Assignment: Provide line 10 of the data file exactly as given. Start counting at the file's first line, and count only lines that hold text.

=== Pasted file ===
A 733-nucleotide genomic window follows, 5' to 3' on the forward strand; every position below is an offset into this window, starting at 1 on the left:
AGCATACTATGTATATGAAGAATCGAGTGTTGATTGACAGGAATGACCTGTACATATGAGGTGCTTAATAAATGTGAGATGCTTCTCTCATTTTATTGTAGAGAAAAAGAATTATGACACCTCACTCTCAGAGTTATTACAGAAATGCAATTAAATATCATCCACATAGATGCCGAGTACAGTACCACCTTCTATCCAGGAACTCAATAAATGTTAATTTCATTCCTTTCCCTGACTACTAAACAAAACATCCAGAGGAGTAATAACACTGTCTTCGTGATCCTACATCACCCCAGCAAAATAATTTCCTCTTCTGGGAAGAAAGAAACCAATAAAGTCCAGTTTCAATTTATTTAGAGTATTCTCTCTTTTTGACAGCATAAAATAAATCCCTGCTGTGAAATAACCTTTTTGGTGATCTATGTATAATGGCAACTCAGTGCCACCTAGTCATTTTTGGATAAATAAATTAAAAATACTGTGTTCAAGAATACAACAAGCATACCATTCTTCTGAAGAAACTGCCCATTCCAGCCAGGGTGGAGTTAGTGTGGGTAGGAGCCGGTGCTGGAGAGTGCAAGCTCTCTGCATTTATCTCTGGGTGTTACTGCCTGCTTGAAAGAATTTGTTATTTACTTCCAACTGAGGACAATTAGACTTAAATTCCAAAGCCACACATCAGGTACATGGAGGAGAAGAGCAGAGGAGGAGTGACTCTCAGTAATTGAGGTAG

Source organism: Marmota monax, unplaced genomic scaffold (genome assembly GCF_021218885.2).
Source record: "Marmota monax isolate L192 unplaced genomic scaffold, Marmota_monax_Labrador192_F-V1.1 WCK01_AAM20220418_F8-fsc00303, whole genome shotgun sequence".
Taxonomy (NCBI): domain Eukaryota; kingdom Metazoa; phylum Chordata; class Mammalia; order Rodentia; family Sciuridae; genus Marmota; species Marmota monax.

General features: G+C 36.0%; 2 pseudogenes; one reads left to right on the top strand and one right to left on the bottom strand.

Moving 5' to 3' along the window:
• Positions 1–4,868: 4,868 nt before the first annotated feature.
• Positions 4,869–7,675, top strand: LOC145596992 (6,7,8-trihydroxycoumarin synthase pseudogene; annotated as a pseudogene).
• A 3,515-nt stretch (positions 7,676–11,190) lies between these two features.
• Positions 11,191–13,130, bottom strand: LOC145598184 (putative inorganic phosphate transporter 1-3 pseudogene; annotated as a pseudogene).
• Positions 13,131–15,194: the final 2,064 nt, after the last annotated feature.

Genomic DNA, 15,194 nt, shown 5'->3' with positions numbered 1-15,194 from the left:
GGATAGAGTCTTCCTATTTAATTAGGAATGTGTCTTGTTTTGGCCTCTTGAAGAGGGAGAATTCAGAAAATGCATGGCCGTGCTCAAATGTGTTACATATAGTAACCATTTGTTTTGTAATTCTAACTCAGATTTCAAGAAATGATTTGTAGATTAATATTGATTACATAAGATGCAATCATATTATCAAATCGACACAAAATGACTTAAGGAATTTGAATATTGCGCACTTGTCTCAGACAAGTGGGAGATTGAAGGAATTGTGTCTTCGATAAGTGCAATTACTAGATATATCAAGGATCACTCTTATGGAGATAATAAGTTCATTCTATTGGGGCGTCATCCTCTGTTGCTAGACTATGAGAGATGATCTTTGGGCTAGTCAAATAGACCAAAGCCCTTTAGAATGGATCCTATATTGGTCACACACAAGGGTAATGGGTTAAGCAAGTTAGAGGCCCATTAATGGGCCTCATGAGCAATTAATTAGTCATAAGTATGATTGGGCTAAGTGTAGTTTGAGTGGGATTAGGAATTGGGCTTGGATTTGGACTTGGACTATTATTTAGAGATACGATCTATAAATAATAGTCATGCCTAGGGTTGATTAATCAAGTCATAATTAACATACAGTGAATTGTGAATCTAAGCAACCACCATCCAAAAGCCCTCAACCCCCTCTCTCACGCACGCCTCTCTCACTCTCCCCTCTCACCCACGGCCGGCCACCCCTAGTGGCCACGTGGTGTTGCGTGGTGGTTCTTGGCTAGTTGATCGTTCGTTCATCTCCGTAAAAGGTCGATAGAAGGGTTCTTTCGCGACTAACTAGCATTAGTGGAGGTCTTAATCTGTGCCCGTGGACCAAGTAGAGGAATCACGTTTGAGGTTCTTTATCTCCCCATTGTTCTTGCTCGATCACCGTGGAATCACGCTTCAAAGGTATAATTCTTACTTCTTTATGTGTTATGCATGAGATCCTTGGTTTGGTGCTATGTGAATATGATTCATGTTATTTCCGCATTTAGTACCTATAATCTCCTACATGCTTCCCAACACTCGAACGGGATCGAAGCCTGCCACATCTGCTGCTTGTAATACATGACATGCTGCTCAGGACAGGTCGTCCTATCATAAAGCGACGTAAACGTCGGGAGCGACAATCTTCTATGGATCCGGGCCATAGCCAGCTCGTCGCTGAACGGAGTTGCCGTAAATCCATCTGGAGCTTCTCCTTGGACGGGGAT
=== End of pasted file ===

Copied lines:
• A 3,515-nt stretch (positions 7,676–11,190) lies between these two features.